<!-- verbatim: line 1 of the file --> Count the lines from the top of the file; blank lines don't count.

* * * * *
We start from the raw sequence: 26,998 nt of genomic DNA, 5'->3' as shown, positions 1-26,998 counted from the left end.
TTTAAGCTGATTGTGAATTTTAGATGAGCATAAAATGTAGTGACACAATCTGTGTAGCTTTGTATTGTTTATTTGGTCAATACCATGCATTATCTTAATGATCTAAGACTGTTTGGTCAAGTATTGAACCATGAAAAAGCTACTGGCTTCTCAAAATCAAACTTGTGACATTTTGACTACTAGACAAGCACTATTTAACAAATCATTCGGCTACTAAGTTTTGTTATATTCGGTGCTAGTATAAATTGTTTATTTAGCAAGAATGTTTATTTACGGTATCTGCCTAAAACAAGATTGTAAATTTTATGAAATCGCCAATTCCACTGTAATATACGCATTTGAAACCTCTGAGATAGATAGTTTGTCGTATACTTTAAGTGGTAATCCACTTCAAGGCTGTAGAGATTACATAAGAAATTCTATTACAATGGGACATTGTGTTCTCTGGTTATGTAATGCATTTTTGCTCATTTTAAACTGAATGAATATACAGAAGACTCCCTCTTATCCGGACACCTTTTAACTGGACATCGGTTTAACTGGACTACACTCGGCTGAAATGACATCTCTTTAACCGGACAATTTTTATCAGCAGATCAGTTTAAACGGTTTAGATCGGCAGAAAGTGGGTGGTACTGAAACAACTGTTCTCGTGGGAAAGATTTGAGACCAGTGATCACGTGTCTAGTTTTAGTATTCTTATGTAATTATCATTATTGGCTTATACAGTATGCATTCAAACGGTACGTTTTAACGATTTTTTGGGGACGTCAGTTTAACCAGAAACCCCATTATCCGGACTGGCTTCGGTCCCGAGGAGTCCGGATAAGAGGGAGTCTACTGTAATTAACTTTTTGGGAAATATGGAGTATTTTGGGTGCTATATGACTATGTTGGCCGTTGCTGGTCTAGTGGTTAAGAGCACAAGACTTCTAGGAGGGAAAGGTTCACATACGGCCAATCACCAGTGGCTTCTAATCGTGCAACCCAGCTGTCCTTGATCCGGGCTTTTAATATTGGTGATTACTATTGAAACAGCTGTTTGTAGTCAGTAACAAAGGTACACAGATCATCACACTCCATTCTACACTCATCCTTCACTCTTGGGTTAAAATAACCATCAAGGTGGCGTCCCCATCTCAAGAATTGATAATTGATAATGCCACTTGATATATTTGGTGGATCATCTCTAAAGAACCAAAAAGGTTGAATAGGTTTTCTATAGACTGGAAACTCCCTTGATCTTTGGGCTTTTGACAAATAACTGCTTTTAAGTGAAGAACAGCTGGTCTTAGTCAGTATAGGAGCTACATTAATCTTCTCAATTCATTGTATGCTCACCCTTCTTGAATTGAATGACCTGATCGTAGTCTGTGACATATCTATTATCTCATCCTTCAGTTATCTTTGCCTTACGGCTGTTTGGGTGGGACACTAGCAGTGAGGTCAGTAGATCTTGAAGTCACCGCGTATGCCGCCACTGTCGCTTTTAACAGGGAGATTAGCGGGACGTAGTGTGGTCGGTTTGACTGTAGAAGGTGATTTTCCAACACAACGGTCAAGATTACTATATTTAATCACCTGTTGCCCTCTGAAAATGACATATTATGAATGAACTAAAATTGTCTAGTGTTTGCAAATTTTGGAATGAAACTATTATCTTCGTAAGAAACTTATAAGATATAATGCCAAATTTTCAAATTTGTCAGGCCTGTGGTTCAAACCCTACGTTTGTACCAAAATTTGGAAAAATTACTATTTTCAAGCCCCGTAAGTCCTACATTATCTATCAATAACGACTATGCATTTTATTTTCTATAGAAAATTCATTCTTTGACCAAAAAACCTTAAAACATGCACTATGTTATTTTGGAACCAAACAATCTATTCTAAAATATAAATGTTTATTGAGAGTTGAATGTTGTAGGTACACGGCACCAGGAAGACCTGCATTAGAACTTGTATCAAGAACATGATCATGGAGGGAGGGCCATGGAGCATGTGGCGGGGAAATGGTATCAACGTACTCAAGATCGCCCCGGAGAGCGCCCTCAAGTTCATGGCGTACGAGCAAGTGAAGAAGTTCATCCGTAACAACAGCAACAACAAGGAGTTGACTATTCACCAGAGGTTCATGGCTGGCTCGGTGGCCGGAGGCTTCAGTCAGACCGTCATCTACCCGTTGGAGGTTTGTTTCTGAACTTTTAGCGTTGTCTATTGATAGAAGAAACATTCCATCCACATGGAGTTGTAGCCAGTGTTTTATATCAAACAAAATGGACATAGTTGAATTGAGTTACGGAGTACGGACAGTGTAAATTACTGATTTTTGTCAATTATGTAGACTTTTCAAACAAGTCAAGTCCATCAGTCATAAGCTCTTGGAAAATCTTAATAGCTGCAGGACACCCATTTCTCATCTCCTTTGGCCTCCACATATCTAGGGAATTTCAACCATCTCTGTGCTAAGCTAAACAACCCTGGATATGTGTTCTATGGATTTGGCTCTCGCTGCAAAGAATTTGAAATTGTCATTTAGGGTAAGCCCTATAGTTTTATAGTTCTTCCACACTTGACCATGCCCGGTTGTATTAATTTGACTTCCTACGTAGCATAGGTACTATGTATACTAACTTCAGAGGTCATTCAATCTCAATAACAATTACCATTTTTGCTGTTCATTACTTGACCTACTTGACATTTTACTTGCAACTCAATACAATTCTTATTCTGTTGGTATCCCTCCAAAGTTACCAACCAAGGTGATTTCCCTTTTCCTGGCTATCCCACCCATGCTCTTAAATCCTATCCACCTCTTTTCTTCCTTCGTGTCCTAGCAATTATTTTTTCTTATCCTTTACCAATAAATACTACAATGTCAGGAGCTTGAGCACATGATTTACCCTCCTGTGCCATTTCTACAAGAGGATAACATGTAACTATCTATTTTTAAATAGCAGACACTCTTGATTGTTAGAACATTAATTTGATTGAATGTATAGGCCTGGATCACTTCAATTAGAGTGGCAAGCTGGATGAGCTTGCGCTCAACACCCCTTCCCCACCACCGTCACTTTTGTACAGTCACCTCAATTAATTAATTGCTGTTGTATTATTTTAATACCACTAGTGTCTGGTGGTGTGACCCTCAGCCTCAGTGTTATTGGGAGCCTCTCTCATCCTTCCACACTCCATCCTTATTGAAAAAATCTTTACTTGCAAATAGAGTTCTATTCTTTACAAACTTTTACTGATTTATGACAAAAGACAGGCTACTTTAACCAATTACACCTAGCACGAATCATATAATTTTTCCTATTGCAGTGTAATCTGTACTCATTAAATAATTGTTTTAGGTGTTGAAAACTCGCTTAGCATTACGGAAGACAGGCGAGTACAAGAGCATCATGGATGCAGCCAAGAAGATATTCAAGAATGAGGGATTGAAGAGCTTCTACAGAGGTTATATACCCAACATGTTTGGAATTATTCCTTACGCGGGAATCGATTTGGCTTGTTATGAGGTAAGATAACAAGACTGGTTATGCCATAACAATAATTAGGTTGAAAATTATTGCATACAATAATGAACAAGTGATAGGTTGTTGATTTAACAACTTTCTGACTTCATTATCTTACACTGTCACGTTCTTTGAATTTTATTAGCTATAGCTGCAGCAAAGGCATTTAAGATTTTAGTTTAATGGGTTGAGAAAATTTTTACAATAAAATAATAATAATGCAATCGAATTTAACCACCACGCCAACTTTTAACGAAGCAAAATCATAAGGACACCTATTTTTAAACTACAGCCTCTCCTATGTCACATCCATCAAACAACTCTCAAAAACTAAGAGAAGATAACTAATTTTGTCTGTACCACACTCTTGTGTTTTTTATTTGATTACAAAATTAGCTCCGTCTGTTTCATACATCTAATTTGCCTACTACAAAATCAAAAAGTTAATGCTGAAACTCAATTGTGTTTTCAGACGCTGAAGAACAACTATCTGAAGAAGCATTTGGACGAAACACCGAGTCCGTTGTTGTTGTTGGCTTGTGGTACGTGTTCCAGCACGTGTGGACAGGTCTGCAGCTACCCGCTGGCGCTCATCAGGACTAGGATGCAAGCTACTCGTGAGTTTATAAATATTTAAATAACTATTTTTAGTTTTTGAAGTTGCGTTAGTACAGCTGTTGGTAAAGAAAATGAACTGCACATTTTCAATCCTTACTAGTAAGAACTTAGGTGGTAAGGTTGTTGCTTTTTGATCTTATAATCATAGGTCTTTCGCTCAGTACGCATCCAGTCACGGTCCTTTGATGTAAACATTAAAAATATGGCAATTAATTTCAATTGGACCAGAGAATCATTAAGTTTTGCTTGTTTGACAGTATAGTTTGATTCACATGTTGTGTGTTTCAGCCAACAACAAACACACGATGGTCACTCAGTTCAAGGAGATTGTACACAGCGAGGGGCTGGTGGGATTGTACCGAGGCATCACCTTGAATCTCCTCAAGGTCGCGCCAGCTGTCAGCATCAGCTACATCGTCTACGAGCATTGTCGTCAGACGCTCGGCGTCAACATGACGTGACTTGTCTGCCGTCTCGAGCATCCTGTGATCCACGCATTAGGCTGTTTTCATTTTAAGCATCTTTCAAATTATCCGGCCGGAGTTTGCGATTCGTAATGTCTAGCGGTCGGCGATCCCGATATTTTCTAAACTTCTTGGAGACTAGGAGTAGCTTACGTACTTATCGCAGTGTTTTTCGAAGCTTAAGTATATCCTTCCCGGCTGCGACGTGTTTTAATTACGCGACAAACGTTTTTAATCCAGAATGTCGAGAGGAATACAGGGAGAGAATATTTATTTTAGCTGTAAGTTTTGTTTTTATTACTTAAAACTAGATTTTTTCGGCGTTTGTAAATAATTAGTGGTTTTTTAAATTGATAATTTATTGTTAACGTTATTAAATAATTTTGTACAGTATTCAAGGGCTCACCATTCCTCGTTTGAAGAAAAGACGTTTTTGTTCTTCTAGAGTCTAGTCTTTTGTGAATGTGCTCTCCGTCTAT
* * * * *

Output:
We start from the raw sequence: 26,998 nt of genomic DNA, 5'->3' as shown, positions 1-26,998 counted from the left end.